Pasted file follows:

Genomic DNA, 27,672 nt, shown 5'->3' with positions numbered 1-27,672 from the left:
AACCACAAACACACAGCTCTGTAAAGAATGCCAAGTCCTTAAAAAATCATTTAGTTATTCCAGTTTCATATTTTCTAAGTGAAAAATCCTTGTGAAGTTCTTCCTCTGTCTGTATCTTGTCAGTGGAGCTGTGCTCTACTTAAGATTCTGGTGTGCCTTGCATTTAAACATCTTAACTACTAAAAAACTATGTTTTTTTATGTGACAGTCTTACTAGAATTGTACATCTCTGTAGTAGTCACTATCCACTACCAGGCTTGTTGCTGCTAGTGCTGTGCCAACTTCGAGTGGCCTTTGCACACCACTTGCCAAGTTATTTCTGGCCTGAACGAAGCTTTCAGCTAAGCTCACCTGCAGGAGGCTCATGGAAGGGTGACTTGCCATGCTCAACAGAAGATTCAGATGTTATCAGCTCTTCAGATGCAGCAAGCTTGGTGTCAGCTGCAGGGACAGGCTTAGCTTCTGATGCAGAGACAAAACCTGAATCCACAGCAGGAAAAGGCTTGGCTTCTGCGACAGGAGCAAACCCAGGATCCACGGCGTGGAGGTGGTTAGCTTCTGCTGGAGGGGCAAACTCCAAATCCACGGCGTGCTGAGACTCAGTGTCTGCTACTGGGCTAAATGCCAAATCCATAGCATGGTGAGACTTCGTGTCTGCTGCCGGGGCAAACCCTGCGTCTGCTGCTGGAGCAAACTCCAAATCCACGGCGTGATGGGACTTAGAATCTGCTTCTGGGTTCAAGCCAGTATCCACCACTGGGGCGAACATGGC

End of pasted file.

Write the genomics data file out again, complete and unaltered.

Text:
Genomic DNA, 27,672 nt, shown 5'->3' with positions numbered 1-27,672 from the left:
AACCACAAACACACAGCTCTGTAAAGAATGCCAAGTCCTTAAAAAATCATTTAGTTATTCCAGTTTCATATTTTCTAAGTGAAAAATCCTTGTGAAGTTCTTCCTCTGTCTGTATCTTGTCAGTGGAGCTGTGCTCTACTTAAGATTCTGGTGTGCCTTGCATTTAAACATCTTAACTACTAAAAAACTATGTTTTTTTATGTGACAGTCTTACTAGAATTGTACATCTCTGTAGTAGTCACTATCCACTACCAGGCTTGTTGCTGCTAGTGCTGTGCCAACTTCGAGTGGCCTTTGCACACCACTTGCCAAGTTATTTCTGGCCTGAACGAAGCTTTCAGCTAAGCTCACCTGCAGGAGGCTCATGGAAGGGTGACTTGCCATGCTCAACAGAAGATTCAGATGTTATCAGCTCTTCAGATGCAGCAAGCTTGGTGTCAGCTGCAGGGACAGGCTTAGCTTCTGATGCAGAGACAAAACCTGAATCCACAGCAGGAAAAGGCTTGGCTTCTGCGACAGGAGCAAACCCAGGATCCACGGCGTGGAGGTGGTTAGCTTCTGCTGGAGGGGCAAACTCCAAATCCACGGCGTGCTGAGACTCAGTGTCTGCTACTGGGCTAAATGCCAAATCCATAGCATGGTGAGACTTCGTGTCTGCTGCCGGGGCAAACCCTGCGTCTGCTGCTGGAGCAAACTCCAAATCCACGGCGTGATGGGACTTAGAATCTGCTTCTGGGTTCAAGCCAGTATCCACCACTGGGGCGAACATGGC